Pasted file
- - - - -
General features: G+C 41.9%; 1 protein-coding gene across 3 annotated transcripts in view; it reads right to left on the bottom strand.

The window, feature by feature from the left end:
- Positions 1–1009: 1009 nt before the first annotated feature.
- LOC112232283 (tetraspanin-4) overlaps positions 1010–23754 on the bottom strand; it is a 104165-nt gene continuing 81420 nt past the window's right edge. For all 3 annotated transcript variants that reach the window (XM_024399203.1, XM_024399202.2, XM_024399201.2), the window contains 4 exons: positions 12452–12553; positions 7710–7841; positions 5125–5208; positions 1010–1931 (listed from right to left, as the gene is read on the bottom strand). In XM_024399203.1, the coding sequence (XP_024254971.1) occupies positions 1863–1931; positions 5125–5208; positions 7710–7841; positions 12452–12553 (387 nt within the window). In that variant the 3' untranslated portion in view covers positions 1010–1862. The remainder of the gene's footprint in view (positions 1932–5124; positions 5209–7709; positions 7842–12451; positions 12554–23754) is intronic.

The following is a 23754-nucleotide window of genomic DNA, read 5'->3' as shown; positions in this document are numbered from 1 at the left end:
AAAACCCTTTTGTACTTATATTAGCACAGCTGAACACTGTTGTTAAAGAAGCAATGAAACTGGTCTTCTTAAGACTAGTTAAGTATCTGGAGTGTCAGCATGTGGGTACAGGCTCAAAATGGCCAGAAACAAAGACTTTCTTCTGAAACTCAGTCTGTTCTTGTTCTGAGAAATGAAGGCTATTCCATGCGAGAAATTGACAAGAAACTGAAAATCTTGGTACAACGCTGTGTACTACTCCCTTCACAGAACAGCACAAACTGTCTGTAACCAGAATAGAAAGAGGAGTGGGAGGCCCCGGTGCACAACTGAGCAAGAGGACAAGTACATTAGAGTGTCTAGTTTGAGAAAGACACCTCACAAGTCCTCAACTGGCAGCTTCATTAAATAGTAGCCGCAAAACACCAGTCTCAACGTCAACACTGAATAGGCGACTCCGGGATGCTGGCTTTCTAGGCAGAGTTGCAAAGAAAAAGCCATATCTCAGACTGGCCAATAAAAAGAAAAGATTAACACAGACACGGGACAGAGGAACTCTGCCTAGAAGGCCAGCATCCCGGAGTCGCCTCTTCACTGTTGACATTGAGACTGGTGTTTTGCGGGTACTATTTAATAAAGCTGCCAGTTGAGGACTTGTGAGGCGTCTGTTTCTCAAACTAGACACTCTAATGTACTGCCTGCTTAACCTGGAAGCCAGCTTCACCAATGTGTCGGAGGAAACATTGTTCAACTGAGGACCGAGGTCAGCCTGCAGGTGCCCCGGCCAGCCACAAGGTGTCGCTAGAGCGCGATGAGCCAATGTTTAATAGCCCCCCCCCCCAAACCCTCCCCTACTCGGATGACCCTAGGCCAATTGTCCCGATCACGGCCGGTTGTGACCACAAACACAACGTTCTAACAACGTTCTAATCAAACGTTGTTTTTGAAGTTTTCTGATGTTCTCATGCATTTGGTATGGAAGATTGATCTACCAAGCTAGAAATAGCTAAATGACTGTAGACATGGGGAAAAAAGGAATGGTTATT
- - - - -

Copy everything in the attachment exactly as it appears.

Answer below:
General features: G+C 41.9%; 1 protein-coding gene across 3 annotated transcripts in view; it reads right to left on the bottom strand.

The window, feature by feature from the left end:
- Positions 1–1009: 1009 nt before the first annotated feature.
- LOC112232283 (tetraspanin-4) overlaps positions 1010–23754 on the bottom strand; it is a 104165-nt gene continuing 81420 nt past the window's right edge. For all 3 annotated transcript variants that reach the window (XM_024399203.1, XM_024399202.2, XM_024399201.2), the window contains 4 exons: positions 12452–12553; positions 7710–7841; positions 5125–5208; positions 1010–1931 (listed from right to left, as the gene is read on the bottom strand). In XM_024399203.1, the coding sequence (XP_024254971.1) occupies positions 1863–1931; positions 5125–5208; positions 7710–7841; positions 12452–12553 (387 nt within the window). In that variant the 3' untranslated portion in view covers positions 1010–1862. The remainder of the gene's footprint in view (positions 1932–5124; positions 5209–7709; positions 7842–12451; positions 12554–23754) is intronic.

The following is a 23754-nucleotide window of genomic DNA, read 5'->3' as shown; positions in this document are numbered from 1 at the left end:
AAAACCCTTTTGTACTTATATTAGCACAGCTGAACACTGTTGTTAAAGAAGCAATGAAACTGGTCTTCTTAAGACTAGTTAAGTATCTGGAGTGTCAGCATGTGGGTACAGGCTCAAAATGGCCAGAAACAAAGACTTTCTTCTGAAACTCAGTCTGTTCTTGTTCTGAGAAATGAAGGCTATTCCATGCGAGAAATTGACAAGAAACTGAAAATCTTGGTACAACGCTGTGTACTACTCCCTTCACAGAACAGCACAAACTGTCTGTAACCAGAATAGAAAGAGGAGTGGGAGGCCCCGGTGCACAACTGAGCAAGAGGACAAGTACATTAGAGTGTCTAGTTTGAGAAAGACACCTCACAAGTCCTCAACTGGCAGCTTCATTAAATAGTAGCCGCAAAACACCAGTCTCAACGTCAACACTGAATAGGCGACTCCGGGATGCTGGCTTTCTAGGCAGAGTTGCAAAGAAAAAGCCATATCTCAGACTGGCCAATAAAAAGAAAAGATTAACACAGACACGGGACAGAGGAACTCTGCCTAGAAGGCCAGCATCCCGGAGTCGCCTCTTCACTGTTGACATTGAGACTGGTGTTTTGCGGGTACTATTTAATAAAGCTGCCAGTTGAGGACTTGTGAGGCGTCTGTTTCTCAAACTAGACACTCTAATGTACTGCCTGCTTAACCTGGAAGCCAGCTTCACCAATGTGTCGGAGGAAACATTGTTCAACTGAGGACCGAGGTCAGCCTGCAGGTGCCCCGGCCAGCCACAAGGTGTCGCTAGAGCGCGATGAGCCAATGTTTAATAGCCCCCCCCCCCAAACCCTCCCCTACTCGGATGACCCTAGGCCAATTGTCCCGATCACGGCCGGTTGTGACCACAAACACAACGTTCTAACAACGTTCTAATCAAACGTTGTTTTTGAAGTTTTCTGATGTTCTCATGCATTTGGTATGGAAGATTGATCTACCAAGCTAGAAATAGCTAAATGACTGTAGACATGGGGAAAAAAGGAATGGTTATT